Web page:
Liz Flaherty: Banning Conversion Therapy Will Not Protect Children

On March 4, I flew to Boston to testify at the Massachusetts capital hearing regarding the proposed bills H.140/S.70, which if passed, would ban conversion therapy.  

My reasons for going were very personal and close to my heart. I feel strongly that the ban on conversion therapy for minors would greatly hinder much needed holistic care that health-care professionals can offer to children who question their sexual identity and orientation.

Many states desire to ban conversion therapy because it has been labeled harmful. And in fact, some of the examples of “conversion therapy” described in the hearings included such harmful practices as electric shock therapy, exposure to pornography, forced separation from loved ones, and extreme public shaming. However, the greater health-care community, including those with faith-based practices, already considers these methods barbaric and unethical. Blasted by the media, this kind of “conversion therapy” has become a straw man, erected with the intent of advocating one sided and biased counseling methods that support an ideology that sexuality is completely fixed.

But do not be misinformed. The proposed legislation in Massachusetts (and similar bills being proposed elsewhere) is about much, much more than protecting children from shock therapy and other ill-favored practices. These bills define “conversion therapy” in such a way as to prohibit any health-care professional from therapeutically questioning a minor’s sexual orientation or desire to transition gender.  Under this law, a health-care professional could have their license suspended for doing anything other than affirming a minor’s feelings of same-sex attraction or perceived gender identity. Furthermore, if passed, these laws would threaten parental rights. If a child’s physician prescribes medications, such as non FDA approved hormone blockers, or further suggests surgery to transition a minor, concerned parents could lose their parental rights to do what they think is ultimately in the best interest of their child. Instead, the state would decide what is best under this bill.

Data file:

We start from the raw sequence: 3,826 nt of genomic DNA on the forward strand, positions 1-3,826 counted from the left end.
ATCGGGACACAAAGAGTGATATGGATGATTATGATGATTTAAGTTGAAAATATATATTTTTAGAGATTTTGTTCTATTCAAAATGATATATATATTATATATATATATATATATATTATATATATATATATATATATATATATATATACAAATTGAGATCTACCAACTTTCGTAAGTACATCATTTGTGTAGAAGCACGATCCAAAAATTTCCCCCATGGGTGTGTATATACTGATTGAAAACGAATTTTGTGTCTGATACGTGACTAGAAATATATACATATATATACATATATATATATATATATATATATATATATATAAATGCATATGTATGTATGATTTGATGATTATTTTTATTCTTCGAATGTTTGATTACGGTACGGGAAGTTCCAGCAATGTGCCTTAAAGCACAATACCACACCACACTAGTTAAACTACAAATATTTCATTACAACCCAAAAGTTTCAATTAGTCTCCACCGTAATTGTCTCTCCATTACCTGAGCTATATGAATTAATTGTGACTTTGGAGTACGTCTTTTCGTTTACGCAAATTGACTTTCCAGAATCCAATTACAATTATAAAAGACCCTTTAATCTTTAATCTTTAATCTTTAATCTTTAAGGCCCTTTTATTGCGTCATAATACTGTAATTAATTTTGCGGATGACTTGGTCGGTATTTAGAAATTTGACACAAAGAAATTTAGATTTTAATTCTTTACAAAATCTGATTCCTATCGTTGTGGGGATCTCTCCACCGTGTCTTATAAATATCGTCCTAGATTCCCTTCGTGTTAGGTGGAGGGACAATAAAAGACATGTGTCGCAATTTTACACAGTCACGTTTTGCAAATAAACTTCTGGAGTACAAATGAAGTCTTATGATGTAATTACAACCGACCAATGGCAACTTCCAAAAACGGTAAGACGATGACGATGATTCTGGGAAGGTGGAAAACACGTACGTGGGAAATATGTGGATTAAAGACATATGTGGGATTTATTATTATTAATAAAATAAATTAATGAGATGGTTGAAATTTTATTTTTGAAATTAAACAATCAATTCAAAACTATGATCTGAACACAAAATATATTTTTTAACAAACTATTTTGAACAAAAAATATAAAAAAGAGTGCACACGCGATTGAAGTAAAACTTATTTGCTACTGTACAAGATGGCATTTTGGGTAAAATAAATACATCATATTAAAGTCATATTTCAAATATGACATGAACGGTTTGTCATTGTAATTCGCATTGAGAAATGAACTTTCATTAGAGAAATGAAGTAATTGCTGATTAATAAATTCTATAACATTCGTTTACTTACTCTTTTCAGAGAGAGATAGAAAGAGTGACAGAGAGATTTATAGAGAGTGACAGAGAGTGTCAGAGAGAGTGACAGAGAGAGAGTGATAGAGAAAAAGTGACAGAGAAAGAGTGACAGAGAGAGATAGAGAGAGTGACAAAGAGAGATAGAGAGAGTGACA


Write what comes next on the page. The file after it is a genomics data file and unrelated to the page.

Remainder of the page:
Here is a summary of what I shared and my concerns regarding this growing trend.

“My name is Liz Flaherty. I am 40 years old, and I was born into a Christian family.

I was sexually abused at the age of six by a trusted older family friend, a fact that I hid from my parents out of fear and shame. Keeping this secret left me feeling tormented, rejected, and alone. I developed very low self-esteem, which was reinforced by massive amounts of bullying and rejection I endured by my male peers growing up.

I hated myself. I believed I was abnormal. I lived a life of shame.

No matter how hard I tried to intimately relate and connect with men, I found that those relationships left me feeling shallow, compared to the depth of intimacy and connection I felt with women.

Because of these feelings, I CAME OUT my senior year of high school as a lesbian, much to the confusion of my parents. Even in their sadness, however, they did not reject me, and I was greatly supported by my highly liberal community in our small town in northern California.

Coinciding with my sexual liberation, in my early twenties, tragedy struck our home, and I lost both my parents in a three-year time period to cancer. I became the legal guardian of my brother, who was 12 years old at the time.

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SOURCE: Christian Post, Liz Flaherty